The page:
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[384] tactician, which enabled him to take in the situation of a battle-field at a glance to do the right thing at the right moment, and seize upon and profit by every blunder of his adversary.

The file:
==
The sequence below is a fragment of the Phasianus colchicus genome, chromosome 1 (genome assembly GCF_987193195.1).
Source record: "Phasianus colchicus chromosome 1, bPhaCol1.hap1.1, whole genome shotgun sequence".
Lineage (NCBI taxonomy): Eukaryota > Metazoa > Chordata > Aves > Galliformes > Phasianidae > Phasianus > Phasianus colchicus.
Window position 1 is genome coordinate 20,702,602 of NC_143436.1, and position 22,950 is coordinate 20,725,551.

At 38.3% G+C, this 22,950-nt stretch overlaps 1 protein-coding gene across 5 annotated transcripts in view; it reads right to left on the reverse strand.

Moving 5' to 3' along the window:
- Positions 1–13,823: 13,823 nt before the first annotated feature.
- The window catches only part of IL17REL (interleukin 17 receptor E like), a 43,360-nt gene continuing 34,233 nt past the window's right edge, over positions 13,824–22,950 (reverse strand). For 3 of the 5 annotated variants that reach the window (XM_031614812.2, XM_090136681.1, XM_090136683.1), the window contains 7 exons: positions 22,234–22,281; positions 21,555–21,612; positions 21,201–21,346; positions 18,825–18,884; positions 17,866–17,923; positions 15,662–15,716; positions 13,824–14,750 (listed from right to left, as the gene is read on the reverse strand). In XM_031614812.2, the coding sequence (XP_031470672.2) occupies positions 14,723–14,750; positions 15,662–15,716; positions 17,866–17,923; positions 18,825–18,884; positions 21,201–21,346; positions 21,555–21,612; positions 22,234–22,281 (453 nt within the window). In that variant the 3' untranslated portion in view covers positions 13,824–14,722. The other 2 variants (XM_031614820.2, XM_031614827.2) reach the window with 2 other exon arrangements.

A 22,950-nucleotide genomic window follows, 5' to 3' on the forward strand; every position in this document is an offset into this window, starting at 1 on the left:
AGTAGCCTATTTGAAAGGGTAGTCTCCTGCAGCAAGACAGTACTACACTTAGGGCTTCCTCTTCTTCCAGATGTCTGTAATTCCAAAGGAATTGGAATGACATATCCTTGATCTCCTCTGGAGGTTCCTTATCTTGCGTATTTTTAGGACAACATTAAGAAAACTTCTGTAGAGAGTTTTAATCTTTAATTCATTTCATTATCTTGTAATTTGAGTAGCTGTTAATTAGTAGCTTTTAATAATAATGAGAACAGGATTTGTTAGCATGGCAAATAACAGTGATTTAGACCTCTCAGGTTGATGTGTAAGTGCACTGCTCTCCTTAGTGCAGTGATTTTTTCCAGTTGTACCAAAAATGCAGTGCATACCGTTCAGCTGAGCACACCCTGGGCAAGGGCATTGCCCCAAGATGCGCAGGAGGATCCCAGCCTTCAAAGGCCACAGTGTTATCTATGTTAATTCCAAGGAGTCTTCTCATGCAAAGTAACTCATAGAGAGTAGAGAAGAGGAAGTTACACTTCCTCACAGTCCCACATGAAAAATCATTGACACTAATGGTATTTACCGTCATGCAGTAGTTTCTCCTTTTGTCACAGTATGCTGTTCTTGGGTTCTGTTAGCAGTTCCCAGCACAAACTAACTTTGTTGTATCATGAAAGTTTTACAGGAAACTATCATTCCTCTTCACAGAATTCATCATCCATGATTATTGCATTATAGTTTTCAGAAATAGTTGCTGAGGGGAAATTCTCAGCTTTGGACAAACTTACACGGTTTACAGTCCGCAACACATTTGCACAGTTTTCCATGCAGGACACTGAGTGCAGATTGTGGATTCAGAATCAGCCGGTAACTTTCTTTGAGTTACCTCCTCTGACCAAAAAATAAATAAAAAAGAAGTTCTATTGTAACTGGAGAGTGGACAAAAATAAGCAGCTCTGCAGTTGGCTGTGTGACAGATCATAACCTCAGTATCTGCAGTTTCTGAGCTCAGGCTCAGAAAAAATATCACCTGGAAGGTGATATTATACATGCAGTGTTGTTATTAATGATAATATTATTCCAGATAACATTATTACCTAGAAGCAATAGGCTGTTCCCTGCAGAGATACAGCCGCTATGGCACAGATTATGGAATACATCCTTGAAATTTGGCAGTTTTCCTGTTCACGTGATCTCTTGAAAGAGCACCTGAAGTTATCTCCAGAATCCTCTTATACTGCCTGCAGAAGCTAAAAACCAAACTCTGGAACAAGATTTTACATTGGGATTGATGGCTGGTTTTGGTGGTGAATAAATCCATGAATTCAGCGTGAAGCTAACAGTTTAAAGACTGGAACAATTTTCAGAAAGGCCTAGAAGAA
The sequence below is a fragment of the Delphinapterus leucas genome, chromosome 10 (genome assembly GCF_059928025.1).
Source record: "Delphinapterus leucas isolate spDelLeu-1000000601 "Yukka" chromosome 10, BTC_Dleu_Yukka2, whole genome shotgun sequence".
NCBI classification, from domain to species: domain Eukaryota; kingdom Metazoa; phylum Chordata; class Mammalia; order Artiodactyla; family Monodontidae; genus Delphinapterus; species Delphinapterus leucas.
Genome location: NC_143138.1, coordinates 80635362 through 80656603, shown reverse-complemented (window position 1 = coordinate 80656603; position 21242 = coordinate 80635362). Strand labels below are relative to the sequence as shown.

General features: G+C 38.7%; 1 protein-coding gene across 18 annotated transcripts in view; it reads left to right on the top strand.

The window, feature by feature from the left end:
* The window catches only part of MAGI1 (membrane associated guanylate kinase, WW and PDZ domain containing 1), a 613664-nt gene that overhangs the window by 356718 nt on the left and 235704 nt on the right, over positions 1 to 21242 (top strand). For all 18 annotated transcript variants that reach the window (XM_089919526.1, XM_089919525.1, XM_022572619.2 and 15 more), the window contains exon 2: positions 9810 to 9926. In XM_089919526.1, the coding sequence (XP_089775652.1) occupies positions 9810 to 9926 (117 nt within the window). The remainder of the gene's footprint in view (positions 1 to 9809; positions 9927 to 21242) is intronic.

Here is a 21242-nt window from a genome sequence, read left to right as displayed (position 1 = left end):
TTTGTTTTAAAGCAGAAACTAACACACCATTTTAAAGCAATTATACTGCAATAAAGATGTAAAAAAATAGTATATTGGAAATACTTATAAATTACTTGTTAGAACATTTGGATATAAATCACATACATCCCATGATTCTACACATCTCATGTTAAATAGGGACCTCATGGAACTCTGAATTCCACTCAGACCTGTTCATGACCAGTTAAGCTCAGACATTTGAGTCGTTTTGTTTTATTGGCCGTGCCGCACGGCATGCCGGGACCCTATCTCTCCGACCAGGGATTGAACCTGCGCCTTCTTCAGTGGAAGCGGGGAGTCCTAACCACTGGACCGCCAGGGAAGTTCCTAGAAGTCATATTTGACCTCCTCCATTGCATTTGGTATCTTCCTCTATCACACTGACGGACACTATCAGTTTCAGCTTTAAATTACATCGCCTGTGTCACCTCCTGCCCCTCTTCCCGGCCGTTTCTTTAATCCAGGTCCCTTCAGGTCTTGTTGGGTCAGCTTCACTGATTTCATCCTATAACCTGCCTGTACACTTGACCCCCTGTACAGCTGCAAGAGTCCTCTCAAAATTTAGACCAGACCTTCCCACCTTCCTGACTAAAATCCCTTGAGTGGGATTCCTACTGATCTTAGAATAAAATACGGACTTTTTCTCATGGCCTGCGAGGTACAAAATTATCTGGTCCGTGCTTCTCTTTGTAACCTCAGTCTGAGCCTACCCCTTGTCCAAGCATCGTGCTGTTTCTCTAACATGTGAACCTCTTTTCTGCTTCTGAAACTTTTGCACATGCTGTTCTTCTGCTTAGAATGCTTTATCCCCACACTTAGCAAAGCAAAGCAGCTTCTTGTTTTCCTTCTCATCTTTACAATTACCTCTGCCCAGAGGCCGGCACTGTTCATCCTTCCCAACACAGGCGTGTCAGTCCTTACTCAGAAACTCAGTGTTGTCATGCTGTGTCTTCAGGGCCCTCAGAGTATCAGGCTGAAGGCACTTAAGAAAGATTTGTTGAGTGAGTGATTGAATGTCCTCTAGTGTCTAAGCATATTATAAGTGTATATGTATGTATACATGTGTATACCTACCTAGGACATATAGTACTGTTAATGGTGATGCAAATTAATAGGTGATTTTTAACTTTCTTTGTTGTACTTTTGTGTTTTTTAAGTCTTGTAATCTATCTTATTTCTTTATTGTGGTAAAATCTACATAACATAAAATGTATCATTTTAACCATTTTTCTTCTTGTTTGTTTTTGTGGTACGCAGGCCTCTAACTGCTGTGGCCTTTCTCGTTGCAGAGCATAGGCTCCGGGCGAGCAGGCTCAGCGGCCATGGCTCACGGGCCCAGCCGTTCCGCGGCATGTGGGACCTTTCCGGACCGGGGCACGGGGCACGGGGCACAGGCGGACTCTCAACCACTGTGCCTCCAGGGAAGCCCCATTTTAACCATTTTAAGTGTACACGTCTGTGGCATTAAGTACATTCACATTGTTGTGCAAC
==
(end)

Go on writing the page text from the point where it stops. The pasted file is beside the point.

With all his fiery zeal, he was ever mindful of the safety of his men, and never exposed them to useless punishment for his own glory. He understood thoroughly the character of the volunteer troops under his command, and accorded them the respect due to citizen-soldiery, but demanded of them the strictest performance of every military duty and tolerated no flagrant breach of discipline. He looked closely after their rights, their safety and their comfort, often visiting the hospitals to see after his sick and wounded, and gave his personal attention to the workings of every department of the service. He was inexorable in requiring of his staff the strictest attention to their duties. He loved a good soldier, and was his friend, but to the skulker and the coward he was a terror, and the higher the rank of the offender, the more certain and severe the punishment. With his own hands he would tear from the uniform of officers the badges of their rank when found skulking on the battle-field.

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